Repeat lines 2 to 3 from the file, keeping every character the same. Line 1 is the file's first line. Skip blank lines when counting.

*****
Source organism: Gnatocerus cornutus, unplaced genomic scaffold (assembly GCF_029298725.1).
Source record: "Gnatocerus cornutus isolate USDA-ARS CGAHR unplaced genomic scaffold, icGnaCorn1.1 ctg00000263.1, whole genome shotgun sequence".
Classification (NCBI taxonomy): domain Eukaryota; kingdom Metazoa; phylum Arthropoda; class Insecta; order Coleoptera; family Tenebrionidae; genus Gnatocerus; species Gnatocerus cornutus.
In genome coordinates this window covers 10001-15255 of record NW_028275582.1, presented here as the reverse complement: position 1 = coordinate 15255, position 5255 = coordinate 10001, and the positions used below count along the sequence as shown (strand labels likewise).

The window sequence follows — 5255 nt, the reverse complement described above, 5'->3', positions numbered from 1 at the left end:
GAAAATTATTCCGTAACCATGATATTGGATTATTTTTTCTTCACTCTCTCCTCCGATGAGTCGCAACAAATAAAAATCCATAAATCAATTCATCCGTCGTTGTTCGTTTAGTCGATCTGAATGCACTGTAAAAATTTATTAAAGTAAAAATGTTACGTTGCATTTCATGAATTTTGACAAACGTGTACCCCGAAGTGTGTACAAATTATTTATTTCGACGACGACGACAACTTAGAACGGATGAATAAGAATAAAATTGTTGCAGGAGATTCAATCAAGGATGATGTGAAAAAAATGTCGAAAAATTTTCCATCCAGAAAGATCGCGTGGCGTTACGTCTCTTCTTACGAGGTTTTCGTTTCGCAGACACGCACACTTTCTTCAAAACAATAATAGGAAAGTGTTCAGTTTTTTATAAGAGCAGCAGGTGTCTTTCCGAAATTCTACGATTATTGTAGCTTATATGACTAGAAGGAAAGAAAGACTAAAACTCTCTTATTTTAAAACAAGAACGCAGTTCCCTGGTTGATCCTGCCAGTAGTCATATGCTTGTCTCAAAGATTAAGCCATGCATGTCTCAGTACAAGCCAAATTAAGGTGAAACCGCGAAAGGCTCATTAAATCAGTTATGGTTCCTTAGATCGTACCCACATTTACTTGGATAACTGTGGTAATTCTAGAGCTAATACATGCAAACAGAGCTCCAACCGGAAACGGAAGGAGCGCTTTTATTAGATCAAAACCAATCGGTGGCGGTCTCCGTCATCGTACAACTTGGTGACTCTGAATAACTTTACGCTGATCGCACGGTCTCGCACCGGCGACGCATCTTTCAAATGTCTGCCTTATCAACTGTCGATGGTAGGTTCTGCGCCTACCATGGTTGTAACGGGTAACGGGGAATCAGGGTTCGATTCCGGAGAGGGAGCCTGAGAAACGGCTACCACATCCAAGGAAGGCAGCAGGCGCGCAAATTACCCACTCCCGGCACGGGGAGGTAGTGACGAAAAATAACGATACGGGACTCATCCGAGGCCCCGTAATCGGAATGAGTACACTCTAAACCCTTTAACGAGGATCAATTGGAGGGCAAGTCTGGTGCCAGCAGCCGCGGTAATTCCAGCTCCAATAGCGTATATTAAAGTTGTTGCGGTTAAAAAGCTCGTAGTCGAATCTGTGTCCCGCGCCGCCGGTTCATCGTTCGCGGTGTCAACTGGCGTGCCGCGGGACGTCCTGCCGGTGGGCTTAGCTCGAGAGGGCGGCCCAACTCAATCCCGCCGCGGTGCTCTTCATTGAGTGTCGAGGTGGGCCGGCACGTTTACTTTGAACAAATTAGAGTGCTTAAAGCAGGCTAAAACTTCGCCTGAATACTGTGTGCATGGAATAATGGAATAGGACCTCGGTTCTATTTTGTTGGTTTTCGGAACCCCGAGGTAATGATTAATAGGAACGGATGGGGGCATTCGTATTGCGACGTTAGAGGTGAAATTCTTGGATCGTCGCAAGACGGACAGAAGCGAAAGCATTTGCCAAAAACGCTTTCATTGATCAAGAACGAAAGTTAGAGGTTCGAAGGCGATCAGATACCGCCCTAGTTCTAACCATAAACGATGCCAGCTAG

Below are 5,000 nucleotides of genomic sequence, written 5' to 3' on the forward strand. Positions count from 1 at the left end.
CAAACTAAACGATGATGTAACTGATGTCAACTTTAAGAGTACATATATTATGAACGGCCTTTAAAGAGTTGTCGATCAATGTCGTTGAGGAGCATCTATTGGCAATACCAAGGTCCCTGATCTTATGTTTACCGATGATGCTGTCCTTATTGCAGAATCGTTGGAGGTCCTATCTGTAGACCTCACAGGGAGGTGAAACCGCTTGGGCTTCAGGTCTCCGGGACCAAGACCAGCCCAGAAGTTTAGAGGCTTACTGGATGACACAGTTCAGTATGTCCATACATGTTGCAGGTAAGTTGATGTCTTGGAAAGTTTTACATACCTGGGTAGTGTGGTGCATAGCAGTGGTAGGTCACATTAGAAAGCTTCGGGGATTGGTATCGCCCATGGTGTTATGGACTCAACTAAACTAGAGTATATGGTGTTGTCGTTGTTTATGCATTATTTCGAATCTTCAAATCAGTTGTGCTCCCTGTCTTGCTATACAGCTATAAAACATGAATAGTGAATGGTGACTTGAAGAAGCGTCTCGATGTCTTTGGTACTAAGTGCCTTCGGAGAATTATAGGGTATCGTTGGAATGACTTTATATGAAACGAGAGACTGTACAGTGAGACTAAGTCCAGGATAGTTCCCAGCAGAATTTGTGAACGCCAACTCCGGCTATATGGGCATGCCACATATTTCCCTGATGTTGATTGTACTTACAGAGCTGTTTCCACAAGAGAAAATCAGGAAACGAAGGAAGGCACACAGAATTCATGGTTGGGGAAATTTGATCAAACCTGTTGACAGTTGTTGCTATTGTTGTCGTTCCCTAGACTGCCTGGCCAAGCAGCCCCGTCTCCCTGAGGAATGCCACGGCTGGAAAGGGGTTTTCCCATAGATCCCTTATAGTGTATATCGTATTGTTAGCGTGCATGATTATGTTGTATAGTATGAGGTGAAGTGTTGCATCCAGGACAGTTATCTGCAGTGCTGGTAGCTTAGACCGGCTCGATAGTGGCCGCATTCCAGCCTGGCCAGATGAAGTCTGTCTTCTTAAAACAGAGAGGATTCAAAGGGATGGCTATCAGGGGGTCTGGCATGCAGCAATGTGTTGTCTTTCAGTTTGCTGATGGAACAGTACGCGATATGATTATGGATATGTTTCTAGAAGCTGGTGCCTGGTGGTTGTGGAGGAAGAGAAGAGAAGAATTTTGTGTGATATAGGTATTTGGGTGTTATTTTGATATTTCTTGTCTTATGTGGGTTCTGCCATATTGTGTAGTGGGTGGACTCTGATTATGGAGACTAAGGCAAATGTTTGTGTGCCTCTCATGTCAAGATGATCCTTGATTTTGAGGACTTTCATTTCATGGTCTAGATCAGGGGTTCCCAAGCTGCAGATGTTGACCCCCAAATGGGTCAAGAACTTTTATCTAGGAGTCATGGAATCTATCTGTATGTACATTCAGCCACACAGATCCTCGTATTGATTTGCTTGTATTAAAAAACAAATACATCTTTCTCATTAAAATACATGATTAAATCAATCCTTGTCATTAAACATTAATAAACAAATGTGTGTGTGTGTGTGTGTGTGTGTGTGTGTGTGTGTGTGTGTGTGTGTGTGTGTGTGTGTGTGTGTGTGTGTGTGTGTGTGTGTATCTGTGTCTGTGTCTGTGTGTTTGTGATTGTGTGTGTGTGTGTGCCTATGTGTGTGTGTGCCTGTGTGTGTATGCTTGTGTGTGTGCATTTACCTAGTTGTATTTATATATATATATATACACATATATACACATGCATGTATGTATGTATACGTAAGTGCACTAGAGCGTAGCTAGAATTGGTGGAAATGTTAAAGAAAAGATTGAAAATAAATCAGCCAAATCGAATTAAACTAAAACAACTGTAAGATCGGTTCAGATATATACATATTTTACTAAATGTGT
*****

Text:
Source record: "Gnatocerus cornutus isolate USDA-ARS CGAHR unplaced genomic scaffold, icGnaCorn1.1 ctg00000263.1, whole genome shotgun sequence".
Classification (NCBI taxonomy): domain Eukaryota; kingdom Metazoa; phylum Arthropoda; class Insecta; order Coleoptera; family Tenebrionidae; genus Gnatocerus; species Gnatocerus cornutus.